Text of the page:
Man, that guy was great.
When Marianne arrived, my very first instinct was to ask her for a selfie. She immediately reminded me, in person, of my favorite teacher in high school, Mrs. Johnson, who taught art and by extension self-awareness. There was not a single trace of deception behind Marianne’s eyes. No guile. No cold calculations. I’ve never seen a politician seem so obviously warm and sincere. The worst you could say is that she seemed tired. But she is, after all, running for President.
I told her about how I’ve been talking her up… kinda… including on the radio and in articles (the last one being The Case for Marianne Williamson as Press Secretary). I told her how absolutely boring these Dem debates would be without her spark. How she was the soul and mascot of her party. How I enjoyed her book, even if it often made the mistake of conflating government with society and republics with more direct forms of democracy. She gave me a hug before I walked off.
I was there, however, to see Tulsi. I had meant to start recording and asking her questions for this. Questions like –
“Do you believe the DNC made the criteria decisions on polling they’d accept specifically to keep you out of the debates?”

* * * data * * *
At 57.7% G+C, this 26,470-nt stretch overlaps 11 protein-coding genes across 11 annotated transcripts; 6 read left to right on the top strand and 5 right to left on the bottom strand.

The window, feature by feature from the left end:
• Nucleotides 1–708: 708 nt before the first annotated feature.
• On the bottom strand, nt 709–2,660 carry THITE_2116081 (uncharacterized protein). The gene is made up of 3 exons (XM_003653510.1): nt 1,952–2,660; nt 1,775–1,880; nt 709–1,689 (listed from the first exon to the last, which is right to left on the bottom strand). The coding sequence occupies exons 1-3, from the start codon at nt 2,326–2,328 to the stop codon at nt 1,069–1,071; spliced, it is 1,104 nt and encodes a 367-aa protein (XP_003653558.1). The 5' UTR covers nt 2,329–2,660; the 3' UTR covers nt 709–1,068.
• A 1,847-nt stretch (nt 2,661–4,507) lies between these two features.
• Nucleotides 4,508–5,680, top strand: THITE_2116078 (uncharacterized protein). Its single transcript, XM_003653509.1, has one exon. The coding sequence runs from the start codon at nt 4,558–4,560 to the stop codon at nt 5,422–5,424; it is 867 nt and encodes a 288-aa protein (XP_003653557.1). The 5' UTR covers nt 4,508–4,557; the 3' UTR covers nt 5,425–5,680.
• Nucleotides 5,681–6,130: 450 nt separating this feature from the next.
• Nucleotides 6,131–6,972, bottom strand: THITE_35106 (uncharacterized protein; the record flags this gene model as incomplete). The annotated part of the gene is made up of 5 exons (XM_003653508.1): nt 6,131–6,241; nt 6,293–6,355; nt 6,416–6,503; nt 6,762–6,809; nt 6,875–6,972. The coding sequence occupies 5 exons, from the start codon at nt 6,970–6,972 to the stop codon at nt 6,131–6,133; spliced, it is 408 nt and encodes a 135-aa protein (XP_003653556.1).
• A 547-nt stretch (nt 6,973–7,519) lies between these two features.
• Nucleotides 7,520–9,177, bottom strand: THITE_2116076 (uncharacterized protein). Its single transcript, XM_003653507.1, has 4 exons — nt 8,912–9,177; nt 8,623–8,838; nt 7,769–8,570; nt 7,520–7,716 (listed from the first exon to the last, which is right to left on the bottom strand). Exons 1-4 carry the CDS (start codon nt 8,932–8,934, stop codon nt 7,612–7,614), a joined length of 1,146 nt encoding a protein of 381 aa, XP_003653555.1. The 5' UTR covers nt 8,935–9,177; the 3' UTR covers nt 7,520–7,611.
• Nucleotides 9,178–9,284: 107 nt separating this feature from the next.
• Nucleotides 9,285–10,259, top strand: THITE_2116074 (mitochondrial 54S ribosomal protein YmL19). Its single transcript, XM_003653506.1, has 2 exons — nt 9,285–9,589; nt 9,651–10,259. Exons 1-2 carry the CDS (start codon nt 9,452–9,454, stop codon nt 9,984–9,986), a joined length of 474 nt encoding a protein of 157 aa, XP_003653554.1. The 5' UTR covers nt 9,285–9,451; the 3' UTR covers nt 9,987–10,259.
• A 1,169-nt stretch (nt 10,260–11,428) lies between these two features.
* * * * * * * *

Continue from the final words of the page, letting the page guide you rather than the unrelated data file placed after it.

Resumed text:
“You were on Tucker Carlson the other night talking about the lack of transparency in the process which erodes public trust, which brings up two questions… what’s it like to be on the receiving end of his facial expressions, and how does this lack of transparency eroding trust inform your opinions on auditing the fed, auditing the pentagon, and pardoning whistle-blowers like Snowden?”
“You’ve been endorsed by Ron Paul, and have plenty of support from the liberty community despite your domestic agenda. What’s your pitch to those who lean libertarian that may want to support you for the areas of overlap yet are uncomfortable with some of your domestic policies?”